Now, cobbling together a 'more realistic and comprehensive' model of judicial behaviour is no mean feat, and the model we specified and estimated above has several notable limitations. First, as we noted above, the intra-class correlation statistic derived from the multilevel modeling procedure indicates that the lion's share of the variance in our dependent variable is a panel or case-level phenomenon. No doubt this is related to the preponderance of unanimous cases in our dataset (71.8 percent). Consequently, there is relatively little variance left to be explained by individual, justice-level forces. Until we are better able to measure and include forces that distinguish across cases and panels in our specification, our model's explanatory power will remain low.

Second, more valid and precise measures of the justices' various goals and motivations are needed. This is particularly true for goals other than those relating to policy preferences, although our use of the colour of the appointing government as a crude proxy for a justice's ideology could certainly be improved upon. Our model indicates that panel and case-level effects bear upon behaviour, but to a large degree our conclusions along these lines are the product of circumstantial evidence. To be sure, goals concerning workload and collegiality seemingly are consistent with a justice's decision to join the majority, but without direct soundings on the salience of these goals to the individual justice, we are not able to determine the conditions under which they take on greater or lesser weight. Similarly, case attributes matter with respect to a justice's motivation to 'follow the law', but our current model is largely devoid of such measures. Here, too, then, we would be well advised to derive instruments that tap such case attributes as 'precedents, constitutional provisions, statutes, administrative regulations, legislative history, ... social practices ..., social norms, and basic values' and their effect on judicial interpretations and outcomes (Epstein & Knight 2013,25).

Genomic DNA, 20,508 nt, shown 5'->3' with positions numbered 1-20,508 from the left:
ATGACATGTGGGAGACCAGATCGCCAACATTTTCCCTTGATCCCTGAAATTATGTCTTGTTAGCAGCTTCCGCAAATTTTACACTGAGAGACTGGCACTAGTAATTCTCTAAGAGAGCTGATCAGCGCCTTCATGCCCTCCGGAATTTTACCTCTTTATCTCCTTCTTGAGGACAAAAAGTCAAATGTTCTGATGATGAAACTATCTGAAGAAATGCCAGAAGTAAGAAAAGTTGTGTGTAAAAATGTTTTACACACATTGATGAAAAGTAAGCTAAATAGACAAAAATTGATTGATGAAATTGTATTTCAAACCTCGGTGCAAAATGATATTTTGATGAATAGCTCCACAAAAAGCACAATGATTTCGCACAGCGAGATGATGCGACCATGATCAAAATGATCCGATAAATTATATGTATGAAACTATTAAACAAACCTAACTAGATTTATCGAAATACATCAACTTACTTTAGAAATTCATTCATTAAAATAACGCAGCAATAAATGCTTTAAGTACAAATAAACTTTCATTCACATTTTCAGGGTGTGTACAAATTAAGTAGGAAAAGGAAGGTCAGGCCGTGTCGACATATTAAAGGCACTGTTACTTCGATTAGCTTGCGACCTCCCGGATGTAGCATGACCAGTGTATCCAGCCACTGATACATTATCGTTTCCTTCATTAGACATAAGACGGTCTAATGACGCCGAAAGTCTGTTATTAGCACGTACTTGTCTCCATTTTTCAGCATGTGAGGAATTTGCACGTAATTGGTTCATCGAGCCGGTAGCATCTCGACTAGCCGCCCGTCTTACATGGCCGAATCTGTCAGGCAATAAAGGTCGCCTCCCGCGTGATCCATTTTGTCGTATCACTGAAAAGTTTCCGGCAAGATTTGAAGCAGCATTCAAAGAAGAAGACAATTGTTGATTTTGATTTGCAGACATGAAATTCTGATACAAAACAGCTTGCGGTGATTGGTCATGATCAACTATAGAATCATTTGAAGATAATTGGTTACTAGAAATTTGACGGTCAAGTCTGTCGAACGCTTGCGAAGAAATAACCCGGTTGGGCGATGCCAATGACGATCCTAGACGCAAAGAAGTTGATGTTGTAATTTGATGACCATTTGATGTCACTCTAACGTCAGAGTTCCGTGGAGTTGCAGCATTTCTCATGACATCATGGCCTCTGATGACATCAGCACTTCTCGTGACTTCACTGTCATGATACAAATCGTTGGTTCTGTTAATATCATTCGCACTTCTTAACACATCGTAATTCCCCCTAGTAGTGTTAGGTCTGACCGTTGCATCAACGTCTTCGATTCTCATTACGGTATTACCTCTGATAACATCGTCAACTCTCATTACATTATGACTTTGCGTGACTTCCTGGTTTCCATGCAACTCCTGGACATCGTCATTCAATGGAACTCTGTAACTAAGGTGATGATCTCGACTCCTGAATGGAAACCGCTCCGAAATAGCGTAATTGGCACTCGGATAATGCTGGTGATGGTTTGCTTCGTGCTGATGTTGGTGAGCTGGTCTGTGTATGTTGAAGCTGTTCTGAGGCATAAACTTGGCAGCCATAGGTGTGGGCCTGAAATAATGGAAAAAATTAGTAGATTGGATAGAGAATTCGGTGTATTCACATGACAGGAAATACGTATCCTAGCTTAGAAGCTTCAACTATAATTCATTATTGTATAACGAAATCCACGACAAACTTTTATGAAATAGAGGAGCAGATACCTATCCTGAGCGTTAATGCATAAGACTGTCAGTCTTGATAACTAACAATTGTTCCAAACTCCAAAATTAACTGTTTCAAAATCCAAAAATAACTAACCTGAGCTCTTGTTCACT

Finally, 50 years of data on economics decisions almost guarantees the introduction of temporal variation in public attitudes toward the role of government in the economy. A model more sensitive to the effect of changes across time might enjoy greater explanatory power. Furthermore, such a model might offer clues as to whether the Court lags or leads in the development of the law in an issue domain of such societal consequence. Temporal variation may also be in effect for the mix and relative weights of the different motivations influencing the justices' decisions. In the case of the United States Supreme Court, for example, George and Epstein (1992,334) have shown that legal forces (i.e., certain case attributes) have 'the greatest

impact at the early stages of an issue's life; as it evolves, however, extralegal variables [such as preferences] dominate'.

Comparative Implications

The Norwegian legal system is comparable to, and our results may be tested in, the other Nordic countries, in that the former East-West legal distinction that might have militated against comparisons in this area now seems to have vanished. Additionally, our model of judicial behaviour may be transportable to other European legal systems. These systems have responded to the significant increase in the number of appeals by accepting fewer and more policy consequential cases rather than by adding justices. As a result, the justices are better able to treat the cases before them as instruments in the development of the law, thereby providing greater leeway for justices' discretion (Sunde 2015,98-101). Thus, goals and motivations are apt to play some role in a justice's decisional behaviour.